Hall County teachers Jessica Mobley and Kerri Thomas join the podcast to talk about how they create a positive climate in their elementary classroom.

episode 101

It's here! It's finally here! In episode 101 of Classroom Conversations, Hall County teachers Jessica Mobley and Kerri Thomas join the podcast to talk about how they create a positive climate in their elementary classroom. Their discussion with host Ashley Mengwasser includes real stories from their classroom and effective strategies they use to create that positive environment. 


ASHLEY MENGWASSER: Imagine a platform for educators, a place where Georgia's K-12 teachers can share proven, substantiated curriculum and instruction techniques. A place where you can discover helpful ways to cultivate a positive classroom, the kind of classroom that shapes students for a lifetime. A place where ... All right, all right, stop the track. I'll just say it. I'll just say it. This is going to be that place. Okay. Wow. Welcome to Classroom Conversations, a new podcast series for Georgia teachers brought to you by the Georgia Department of Education in partnership with Georgia Public Broadcasting. This is the platform for Georgia's K-12 teachers. I'm your host, Ashley Mengwasser. Our first few episodes will be positive classroom conversations with teachers. We are about to have some fun, have the best variety. Today's conversation will be smart, honest, and teachers, you will love this part, what we discuss will be immediately transferable to your classroom.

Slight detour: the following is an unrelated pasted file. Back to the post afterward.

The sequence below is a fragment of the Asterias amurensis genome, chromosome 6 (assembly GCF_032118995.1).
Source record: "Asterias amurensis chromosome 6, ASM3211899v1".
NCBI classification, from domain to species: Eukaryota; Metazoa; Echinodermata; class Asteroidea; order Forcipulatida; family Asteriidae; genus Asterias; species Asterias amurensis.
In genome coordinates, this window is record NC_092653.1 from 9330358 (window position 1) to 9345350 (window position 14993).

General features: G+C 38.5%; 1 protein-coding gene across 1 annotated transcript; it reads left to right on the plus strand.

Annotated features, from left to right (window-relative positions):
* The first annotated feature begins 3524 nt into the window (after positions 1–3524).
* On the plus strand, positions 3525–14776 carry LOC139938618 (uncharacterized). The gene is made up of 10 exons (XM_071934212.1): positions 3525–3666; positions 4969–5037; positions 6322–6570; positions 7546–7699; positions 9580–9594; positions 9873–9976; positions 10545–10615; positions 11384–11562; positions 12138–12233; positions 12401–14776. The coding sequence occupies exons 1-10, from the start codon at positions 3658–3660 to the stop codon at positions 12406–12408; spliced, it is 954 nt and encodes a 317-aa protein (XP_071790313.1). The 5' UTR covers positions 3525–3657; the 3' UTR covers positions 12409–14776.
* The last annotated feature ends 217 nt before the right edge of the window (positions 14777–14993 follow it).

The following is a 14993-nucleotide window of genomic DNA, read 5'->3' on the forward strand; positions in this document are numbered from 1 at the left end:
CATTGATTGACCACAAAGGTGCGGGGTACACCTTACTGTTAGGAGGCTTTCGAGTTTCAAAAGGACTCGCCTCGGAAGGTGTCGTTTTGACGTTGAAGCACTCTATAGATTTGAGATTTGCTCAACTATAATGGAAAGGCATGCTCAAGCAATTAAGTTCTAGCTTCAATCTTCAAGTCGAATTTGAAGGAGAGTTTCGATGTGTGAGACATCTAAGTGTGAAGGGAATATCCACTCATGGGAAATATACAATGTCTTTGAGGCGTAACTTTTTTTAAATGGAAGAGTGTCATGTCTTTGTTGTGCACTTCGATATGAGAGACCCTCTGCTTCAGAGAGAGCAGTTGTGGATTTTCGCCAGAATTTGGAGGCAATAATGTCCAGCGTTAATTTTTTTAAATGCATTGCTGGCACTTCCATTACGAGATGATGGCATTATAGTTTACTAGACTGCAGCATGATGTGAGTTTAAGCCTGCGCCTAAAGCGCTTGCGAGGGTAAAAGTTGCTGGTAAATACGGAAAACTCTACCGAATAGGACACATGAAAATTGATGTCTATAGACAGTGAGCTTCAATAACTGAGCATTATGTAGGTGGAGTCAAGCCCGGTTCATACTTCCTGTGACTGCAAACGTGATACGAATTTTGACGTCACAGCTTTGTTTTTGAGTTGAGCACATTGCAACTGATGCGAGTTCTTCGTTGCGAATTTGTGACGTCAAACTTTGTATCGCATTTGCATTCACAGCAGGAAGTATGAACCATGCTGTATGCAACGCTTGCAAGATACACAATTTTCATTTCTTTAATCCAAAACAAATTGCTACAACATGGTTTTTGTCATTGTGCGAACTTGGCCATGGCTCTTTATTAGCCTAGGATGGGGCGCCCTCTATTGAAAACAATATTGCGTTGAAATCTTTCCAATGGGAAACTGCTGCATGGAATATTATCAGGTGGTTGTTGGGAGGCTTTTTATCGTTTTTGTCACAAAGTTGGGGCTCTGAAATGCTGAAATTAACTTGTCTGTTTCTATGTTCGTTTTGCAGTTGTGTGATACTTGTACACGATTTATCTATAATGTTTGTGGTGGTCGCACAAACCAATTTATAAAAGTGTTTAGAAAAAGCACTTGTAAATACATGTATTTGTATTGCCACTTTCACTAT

Yeah, I told you it'd be great. Oh. Here at GPB Studios I've got a couple of Patriots with me. That's their school mascot, anyway, at Lyman Hall Elementary. Today's teacher feature is a dynamic co-teaching duo. Here to discuss their positive classroom are Jessica Mobley and Kerri Thomas. Welcome, teachers.


ASHLEY MENGWASSER: Are you excited to be here?


ASHLEY MENGWASSER: You're beaming from ear to ear. I take that as a positive sign. You've definitely got positive classrooms. Well, first things first, I was struck by the fact that your school email signatures feature your personal bitmojis.

JESSICA MOBLEY: Have to have the bitmojis.

ASHLEY MENGWASSER: I am now intrigued. So could you please tell me what you teach and a little bit about your school's culture? We've got to know more.


ASHLEY MENGWASSER: Jessica, go ahead.

JESSICA MOBLEY: Yeah, I am a third grade teacher at Lyman Hall Elementary. It is a school that is one of a kind. You walk into the doors and you can just feel the love and care from wall to wall. Every teacher is an advocate for our kids, and I wouldn't want to be anywhere else.

ASHLEY MENGWASSER: Kerri, you echo those thoughts?